Bainermand History, Family Crest & Coats of Arms

An ancient Scottish people known as the Picts were the forefathers of the Bainermand family. Bainermand is a name for a person who was the standard bearer for the king. While the origin of this name is still somewhat in dispute, most references agree that the name is derived from the Old English word banere and the word man. The family claim that their progenitor was standard-bearer to Malcolm Ceanmore about 1070. [1]

Early Origins of the Bainermand family

The surname Bainermand was first found in Aberdeenshire (Gaelic: Siorrachd Obar Dheathain), a historic county, and present day Council Area of Aberdeen, located in the Grampian region of northeastern Scotland, where they held a family seat at Clyntreys. The first of the name on record is Dovinaldus (Donald) Bannerman, King's Physician to King David II of Scotland in the year 1368, although traditionally the family claim that their progenitor was Standard Bearer to Malcolm Canmore in Scotland about the year 1070. [2]

Early History of the Bainermand family

This web page shows only a small excerpt of our Bainermand research. Another 144 words (10 lines of text) covering the years 1382, 1400, 1467, 1500 and 1715 are included under the topic Early Bainermand History in all our PDF Extended History products and printed products wherever possible.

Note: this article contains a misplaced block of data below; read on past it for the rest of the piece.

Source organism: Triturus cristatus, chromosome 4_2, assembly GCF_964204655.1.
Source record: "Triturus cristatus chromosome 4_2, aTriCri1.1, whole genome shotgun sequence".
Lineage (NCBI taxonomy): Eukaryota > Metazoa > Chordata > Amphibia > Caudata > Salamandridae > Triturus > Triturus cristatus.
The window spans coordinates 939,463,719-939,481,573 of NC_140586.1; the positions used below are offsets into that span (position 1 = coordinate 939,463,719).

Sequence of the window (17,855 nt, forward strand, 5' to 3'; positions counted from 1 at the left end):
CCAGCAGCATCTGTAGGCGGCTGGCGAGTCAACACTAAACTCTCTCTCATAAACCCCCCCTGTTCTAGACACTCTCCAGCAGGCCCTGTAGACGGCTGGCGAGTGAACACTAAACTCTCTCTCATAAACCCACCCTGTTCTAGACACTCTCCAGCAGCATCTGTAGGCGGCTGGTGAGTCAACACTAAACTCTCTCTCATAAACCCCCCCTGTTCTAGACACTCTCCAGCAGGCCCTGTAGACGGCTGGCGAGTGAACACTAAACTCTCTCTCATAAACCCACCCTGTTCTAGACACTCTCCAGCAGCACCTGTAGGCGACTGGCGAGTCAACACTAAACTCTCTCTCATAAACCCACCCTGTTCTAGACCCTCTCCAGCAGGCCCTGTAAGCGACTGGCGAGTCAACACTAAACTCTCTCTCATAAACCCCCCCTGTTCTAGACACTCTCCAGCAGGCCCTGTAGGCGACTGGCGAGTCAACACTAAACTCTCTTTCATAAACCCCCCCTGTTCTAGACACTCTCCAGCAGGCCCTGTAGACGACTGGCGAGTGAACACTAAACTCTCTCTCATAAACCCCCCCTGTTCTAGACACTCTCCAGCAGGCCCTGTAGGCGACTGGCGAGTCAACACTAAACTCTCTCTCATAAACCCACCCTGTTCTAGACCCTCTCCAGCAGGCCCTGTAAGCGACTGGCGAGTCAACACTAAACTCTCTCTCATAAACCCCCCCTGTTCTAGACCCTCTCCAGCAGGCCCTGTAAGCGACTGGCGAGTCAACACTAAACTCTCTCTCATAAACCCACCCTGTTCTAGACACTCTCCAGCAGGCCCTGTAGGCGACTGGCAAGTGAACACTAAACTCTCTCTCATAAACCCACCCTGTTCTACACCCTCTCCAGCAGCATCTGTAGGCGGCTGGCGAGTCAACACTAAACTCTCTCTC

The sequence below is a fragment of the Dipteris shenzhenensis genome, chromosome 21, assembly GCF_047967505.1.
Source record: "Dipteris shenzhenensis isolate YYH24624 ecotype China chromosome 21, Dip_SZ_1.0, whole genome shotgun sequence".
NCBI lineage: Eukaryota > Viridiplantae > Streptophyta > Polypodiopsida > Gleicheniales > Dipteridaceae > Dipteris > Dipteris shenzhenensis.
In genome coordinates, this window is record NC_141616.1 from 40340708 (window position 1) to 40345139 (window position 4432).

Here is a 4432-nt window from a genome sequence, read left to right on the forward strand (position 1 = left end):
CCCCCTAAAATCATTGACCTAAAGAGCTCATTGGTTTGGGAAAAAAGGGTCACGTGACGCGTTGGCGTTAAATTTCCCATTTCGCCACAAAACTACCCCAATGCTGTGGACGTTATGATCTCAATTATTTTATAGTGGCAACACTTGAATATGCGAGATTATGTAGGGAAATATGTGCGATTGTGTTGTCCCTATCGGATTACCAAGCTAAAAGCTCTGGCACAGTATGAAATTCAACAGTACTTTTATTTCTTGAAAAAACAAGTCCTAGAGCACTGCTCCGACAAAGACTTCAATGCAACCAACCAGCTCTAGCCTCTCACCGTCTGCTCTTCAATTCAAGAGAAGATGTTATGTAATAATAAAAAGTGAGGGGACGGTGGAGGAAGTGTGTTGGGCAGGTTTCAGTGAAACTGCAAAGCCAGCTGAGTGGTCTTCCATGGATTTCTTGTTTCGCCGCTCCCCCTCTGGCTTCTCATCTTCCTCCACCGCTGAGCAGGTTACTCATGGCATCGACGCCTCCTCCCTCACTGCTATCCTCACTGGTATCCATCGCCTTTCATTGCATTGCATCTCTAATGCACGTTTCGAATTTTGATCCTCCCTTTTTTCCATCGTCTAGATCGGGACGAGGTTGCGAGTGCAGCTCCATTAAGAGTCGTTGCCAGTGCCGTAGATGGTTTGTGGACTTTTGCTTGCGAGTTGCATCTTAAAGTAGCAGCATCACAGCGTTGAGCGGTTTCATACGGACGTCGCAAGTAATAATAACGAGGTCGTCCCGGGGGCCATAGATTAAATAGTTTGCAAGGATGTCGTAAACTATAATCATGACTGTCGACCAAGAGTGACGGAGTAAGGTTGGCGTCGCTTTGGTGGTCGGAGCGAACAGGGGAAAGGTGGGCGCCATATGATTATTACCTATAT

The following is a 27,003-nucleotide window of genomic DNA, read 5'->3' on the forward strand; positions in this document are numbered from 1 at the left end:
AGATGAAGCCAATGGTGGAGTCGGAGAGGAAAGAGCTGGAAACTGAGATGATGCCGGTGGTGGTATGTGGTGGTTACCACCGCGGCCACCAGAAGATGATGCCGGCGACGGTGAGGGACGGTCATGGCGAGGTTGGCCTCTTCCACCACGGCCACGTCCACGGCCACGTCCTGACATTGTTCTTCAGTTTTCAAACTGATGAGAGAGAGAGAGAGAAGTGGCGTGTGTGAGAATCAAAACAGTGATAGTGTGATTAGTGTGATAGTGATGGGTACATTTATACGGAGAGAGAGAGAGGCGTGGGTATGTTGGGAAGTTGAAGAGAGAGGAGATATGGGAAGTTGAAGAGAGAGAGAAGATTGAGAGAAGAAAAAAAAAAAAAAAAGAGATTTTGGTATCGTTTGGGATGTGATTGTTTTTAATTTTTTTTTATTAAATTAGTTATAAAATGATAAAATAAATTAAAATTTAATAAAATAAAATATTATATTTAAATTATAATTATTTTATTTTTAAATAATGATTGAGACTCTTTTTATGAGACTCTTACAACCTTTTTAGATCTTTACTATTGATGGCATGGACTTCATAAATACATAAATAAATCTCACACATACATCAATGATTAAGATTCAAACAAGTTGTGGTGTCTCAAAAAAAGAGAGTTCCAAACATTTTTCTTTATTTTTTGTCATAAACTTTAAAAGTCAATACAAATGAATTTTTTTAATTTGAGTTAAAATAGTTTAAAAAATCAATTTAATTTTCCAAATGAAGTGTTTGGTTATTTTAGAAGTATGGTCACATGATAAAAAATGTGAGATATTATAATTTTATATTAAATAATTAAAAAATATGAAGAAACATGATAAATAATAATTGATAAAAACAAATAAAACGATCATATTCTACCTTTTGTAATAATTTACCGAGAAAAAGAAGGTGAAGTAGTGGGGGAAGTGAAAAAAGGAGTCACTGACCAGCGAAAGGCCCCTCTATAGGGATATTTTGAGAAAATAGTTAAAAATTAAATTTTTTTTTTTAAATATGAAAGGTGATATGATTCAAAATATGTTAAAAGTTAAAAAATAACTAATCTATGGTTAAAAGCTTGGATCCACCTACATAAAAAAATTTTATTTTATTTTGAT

Bainermand Spelling Variations

During the Middle Ages, there was no basic set of rules and scribes wrote according to sound. The correct spelling of Scottish names were further compromised after many haphazard translations from Gaelic to English and back. Spelling variations of the name Bainermand include Bannerman, Bannaman, Bannermane, Banerman, Banermain, Bannermain and many more.

Early Notables of the Bainermand family (pre 1700)

More information is included under the topic Early Bainermand Notables in all our PDF Extended History products and printed products wherever possible.

Migration of the Bainermand family

Scots left their country by the thousands to travel to Australia and North America. Desperate for freedom and an opportunity to fend for themselves, many paid huge fees and suffered under terrible conditions on long voyages. Still, for those who made the trip, freedom and opportunity awaited. In North America, many fought their old English oppressors in the American War of Independence. In recent years, Scottish heritage has been an increasingly important topic, as Clan societies and other organizations have renewed people's interest in their history. An examination of passenger and immigration lists shows many early settlers bearing the name of Bainermand: John Bannerman landed in North America in 1766; William Bennerman settled in Virginia in 1635; Mark Benerman settled in St. Christopher in 1716.



The Bainermand Motto +

The motto was originally a war cry or slogan. Mottoes first began to be shown with arms in the 14th and 15th centuries, but were not in general use until the 17th century. Thus the oldest coats of arms generally do not include a motto. Mottoes seldom form part of the grant of arms: Under most heraldic authorities, a motto is an optional component of the coat of arms, and can be added to or changed at will; many families have chosen not to display a motto.

Motto: Pro patria
Motto Translation: For my country.


  1. ^ Reaney, P.H and R.M. Wilson, A Dictionary of English Surnames. London: Routledge, 1991. Print. (ISBN 0-415-05737-X)
  2. ^ Black, George F., The Surnames of Scotland Their Origin, Meaning and History. New York: New York Public Library, 1946. Print. (ISBN 0-87104-172-3)


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